true confessions of an introverted homebody

Reader, I am an introverted homebody. I am fed by long stretches of silence between conversations, and by the peaceful environment of my home (never mind that this is exactly contrary to the requirements of parenting — that’s another post). I shy away from listening to voicemails. I hate picking up the phone to call people I don’t really know (pizza delivery, doctor’s offices, etc.). The thought of running errands can trigger my fight or flight response. Well, perhaps I exaggerate a bit. But not much. My point is that being an introverted homebody is the perfect recipe for, you guessed it, procrastination.

Procrastination is an interesting word, don’t you think? It’s really long — it almost procrastinates itself. It’s Latinate — so it makes us want to hide anyway (to wit, what sounds more manageable to you: “school’s cancelled because of a blizzard” or “the educational institutions are not operating due to inclement atmospheric conditions”?). It literally means to put things off until tomorrow: pro meaning forward; crastinus meaning belonging to tomorrow.

A little healthy procrastination is one thing, but too much and you can find you’ve suddenly crossed over into the country of Self-sabotage. Reader, my passport is stamped. I’m there.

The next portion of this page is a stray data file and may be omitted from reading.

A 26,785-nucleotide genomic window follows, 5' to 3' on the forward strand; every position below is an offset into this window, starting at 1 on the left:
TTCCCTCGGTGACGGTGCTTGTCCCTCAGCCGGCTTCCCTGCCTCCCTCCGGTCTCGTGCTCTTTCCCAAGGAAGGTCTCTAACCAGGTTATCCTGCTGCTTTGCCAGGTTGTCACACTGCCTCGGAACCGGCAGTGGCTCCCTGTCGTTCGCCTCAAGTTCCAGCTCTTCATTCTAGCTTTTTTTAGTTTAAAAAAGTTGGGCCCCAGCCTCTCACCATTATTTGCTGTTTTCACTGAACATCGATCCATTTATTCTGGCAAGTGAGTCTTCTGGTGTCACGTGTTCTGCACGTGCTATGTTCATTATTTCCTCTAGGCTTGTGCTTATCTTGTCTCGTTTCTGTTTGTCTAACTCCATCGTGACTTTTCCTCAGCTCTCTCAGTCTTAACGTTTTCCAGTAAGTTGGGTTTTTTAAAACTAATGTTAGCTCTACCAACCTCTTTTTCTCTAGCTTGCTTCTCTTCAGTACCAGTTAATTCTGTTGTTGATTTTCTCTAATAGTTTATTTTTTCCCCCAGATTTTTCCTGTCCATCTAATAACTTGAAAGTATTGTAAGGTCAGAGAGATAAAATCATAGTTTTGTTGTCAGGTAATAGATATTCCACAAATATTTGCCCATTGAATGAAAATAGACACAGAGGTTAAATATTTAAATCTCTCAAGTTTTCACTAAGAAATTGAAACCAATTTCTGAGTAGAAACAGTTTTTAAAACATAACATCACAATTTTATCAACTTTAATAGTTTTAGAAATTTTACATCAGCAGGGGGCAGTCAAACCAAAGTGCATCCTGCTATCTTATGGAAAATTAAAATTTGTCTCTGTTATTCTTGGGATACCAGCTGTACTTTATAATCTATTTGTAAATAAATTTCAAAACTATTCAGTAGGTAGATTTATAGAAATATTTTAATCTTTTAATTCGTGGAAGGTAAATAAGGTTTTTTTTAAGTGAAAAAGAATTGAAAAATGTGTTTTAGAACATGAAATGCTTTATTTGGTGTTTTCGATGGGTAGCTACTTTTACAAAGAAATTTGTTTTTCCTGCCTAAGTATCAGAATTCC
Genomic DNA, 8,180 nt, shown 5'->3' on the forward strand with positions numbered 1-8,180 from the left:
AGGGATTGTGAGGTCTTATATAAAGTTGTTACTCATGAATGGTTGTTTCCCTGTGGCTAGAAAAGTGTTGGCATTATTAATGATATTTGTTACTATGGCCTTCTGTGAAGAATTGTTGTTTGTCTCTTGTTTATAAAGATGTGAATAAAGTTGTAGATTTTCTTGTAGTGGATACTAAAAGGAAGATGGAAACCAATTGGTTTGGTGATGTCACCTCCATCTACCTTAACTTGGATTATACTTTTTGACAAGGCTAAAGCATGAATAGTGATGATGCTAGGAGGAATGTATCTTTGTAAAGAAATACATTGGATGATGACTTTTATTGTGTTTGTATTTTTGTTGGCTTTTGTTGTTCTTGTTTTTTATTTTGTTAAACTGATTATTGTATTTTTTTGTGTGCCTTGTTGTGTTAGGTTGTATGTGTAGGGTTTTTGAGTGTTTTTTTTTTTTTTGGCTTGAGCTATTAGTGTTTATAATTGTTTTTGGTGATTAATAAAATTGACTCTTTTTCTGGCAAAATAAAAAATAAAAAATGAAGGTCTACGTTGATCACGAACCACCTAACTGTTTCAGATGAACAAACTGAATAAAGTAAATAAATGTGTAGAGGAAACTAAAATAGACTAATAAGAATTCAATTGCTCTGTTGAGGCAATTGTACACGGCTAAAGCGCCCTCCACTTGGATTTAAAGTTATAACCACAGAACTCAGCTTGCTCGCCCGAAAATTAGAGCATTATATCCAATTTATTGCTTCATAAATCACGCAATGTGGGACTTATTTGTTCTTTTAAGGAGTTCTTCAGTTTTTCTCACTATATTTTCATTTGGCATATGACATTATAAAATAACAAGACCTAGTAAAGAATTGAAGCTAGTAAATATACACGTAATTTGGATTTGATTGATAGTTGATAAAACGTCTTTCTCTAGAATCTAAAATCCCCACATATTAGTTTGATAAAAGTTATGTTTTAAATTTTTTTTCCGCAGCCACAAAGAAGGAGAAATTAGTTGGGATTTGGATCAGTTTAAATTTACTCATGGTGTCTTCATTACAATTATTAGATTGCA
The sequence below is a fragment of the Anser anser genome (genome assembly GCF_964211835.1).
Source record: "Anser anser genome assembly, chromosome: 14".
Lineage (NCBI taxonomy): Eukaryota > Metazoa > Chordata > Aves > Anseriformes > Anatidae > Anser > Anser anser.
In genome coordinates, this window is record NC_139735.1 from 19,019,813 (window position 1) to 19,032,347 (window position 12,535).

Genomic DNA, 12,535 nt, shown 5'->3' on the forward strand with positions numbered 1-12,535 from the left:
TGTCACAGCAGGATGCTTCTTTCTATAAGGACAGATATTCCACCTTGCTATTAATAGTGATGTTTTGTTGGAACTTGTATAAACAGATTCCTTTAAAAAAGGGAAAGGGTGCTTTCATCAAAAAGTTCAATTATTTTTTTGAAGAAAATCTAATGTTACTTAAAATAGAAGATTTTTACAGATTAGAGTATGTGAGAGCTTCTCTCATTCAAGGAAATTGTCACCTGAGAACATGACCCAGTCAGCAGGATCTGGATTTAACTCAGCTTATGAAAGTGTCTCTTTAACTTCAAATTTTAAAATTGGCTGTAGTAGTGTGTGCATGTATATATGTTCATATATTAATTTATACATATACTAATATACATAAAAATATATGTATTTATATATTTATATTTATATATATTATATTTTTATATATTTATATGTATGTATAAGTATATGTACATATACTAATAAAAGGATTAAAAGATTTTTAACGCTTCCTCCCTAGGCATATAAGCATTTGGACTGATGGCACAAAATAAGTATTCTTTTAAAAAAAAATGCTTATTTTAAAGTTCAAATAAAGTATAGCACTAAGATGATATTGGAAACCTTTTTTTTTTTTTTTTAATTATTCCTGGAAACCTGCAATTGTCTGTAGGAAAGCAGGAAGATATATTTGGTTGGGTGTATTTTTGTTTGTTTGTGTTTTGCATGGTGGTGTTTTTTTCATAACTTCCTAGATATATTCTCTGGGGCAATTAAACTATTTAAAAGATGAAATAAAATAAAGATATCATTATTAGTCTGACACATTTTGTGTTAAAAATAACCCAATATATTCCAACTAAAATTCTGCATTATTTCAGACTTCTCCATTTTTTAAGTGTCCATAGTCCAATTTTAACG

The good news is that I haven’t been procrastinating in my writing life. Reading, writing, drafting poems — I’ve been doing this all along. Submitting and revising are another story — but just yesterday I did send some poems out into the world.

On the homefront, however, I am shame-faced. There are things I’ve been putting off since July: transferring medical records, making dentist appointments, updating our wills. There are also things I’ve been putting off, not since July, but as long as possible: prescription refills, a trip to the post office (to send out, amongst other things, The Handout), getting groceries. It’s to the point now where the procrastinated things have taken on a life of their own. They seem bigger than they should. They have me in their grip.

This is where it’s good to have friends. Just last night, I had a note from a friend who had also been procrastinating. But she finally pushed through her list and was feeling great. Whatever you’ve been putting off, she said, Just do it! You’ll feel so good after!

So, on this thankful Thursday, I’m grateful for friends, and for little nudges from the Universe that say, Now.

This morning I took a deep breath and called the pharmacy to request refills. Next on the list: the dentist appointments, then letters requesting transfer of medical records. I feel better already, just getting the ball rolling. I shall procrastinate no longer! I may even get groceries tomorrow –. Well, maybe Saturday.

2 thoughts on “true confessions of an introverted homebody

  1. I had to laugh reading your post. I’m sitting at my desk, and in front of me is a list of difficult tasks I’ve been putting off. And yes, I’m another introverted writer/mother who works at home. But you’ve inspired me to pick up the phone and get started. Thanks!

    • Hello, and thanks for stopping by! Isn’t there such comfort in solidarity? Reading your comment made me thinks, “Sheesh, thank goodness I’m not the only one.” For the record, the dentist appointments are made!

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